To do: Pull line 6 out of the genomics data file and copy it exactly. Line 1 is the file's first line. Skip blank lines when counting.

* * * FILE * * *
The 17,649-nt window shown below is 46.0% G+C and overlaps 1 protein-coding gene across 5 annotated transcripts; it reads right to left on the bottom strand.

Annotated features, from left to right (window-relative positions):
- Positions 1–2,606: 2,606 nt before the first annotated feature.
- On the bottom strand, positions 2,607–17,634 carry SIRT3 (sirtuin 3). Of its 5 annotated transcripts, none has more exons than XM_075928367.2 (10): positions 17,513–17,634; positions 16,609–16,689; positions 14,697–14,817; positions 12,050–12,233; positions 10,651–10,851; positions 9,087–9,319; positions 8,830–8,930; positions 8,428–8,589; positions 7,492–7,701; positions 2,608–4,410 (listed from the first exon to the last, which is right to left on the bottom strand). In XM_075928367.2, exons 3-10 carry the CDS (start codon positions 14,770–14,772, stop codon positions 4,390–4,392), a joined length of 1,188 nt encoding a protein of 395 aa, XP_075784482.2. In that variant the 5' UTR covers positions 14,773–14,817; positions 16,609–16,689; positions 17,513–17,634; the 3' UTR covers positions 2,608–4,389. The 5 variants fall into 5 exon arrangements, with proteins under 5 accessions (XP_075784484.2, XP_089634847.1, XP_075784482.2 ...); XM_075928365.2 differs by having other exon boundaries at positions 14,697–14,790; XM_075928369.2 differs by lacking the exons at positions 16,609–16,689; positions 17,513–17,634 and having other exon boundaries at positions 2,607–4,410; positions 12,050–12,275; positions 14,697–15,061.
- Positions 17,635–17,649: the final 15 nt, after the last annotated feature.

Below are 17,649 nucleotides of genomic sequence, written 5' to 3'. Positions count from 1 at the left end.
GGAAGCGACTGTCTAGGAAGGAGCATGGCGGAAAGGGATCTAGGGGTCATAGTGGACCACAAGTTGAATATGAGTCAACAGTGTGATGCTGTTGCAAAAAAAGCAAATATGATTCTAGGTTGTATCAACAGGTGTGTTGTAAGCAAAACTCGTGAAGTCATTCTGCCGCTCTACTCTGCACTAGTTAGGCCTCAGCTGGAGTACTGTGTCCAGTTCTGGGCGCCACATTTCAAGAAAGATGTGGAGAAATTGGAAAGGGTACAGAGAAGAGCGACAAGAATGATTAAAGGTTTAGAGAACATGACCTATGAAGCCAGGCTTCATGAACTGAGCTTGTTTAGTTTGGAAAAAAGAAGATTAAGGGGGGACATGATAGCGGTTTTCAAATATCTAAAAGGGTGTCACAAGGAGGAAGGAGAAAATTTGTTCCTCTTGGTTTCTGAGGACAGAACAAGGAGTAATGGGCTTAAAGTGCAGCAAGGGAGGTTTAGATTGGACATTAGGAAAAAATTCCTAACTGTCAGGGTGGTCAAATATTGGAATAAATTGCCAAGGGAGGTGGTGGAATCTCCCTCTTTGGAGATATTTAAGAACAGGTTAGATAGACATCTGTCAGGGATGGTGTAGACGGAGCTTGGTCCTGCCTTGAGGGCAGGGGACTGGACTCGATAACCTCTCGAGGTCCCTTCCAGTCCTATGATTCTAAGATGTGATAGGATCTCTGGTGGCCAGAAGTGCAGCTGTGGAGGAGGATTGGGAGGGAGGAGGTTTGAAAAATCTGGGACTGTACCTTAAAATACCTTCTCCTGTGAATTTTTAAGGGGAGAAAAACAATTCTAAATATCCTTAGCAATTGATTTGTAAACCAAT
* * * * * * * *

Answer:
Below are 17,649 nucleotides of genomic sequence, written 5' to 3'. Positions count from 1 at the left end.